Why can't MX records point to an IP address?

dayuloli asked:

I understand you should not point a MX record at an IP address directly, but should instead point it to an A record, which, in turns, points to the IP address of your mail server.

But, in principle, why is this required?

My answer:


The whole idea behind the MX record is to specify a host or hosts which can accept mail for a domain. As specified in RFC 1035, the MX record contains a domain name. It must therefore point to a host which itself can be resolved in the DNS. An IP address could not be used as it would be interpreted as an unqualified domain name, which cannot be resolved.

The reasons for this in the 1980s, when the specs were originally written, are almost the same as the reasons for it today: A host may be connected to multiple networks and use multiple protocols.

Back in the 80s, it was not uncommon to have mail gateways which connected both to the (relatively new) Internet which used TCP/IP and to other legacy networks, which often used other protocols. Specifying MX in this way allowed for DNS records which could identify how to reach such a host on a network other than the Internet, such as Chaosnet. In practice, though, this almost never happened; virtually everyone re-engineered their networks to become part of the Internet instead.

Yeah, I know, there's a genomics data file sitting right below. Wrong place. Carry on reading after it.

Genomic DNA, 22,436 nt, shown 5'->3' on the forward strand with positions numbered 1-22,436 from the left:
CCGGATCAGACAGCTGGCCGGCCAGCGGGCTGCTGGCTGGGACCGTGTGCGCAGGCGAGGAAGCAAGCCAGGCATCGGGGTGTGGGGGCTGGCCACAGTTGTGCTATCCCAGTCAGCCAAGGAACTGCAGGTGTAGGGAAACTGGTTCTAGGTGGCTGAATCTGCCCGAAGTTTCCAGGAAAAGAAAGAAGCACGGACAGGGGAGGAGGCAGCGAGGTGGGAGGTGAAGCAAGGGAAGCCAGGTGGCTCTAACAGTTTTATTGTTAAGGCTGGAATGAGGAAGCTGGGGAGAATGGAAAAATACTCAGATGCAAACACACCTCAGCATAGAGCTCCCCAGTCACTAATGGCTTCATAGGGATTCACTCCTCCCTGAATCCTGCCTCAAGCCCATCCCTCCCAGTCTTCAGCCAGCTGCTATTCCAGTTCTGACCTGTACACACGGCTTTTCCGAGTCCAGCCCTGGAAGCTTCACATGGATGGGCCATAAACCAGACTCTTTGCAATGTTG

Today, the situation is that a host may be reached by multiple protocols (IPv4 and IPv6) and by multiple IP addresses in each protocol. A single MX record can’t possibly list more than one address, so the only option is to point to a host, where all of that host’s addresses can then be looked up. (As a performance optimization, the DNS server will send along the address records for the host in the response additional section if it has authoritative records for them, saving a round trip.)

There is also the situation that arises when your mail exchangers are provided by a third party (e.g. Google Apps or Office 365). You point your MX records to their hostnames, but it may occur that the service provider needs to change the mail servers’ IP addresses. Since you have pointed to a host, the service provider can do this transparently and you don’t have to make any changes to your records.


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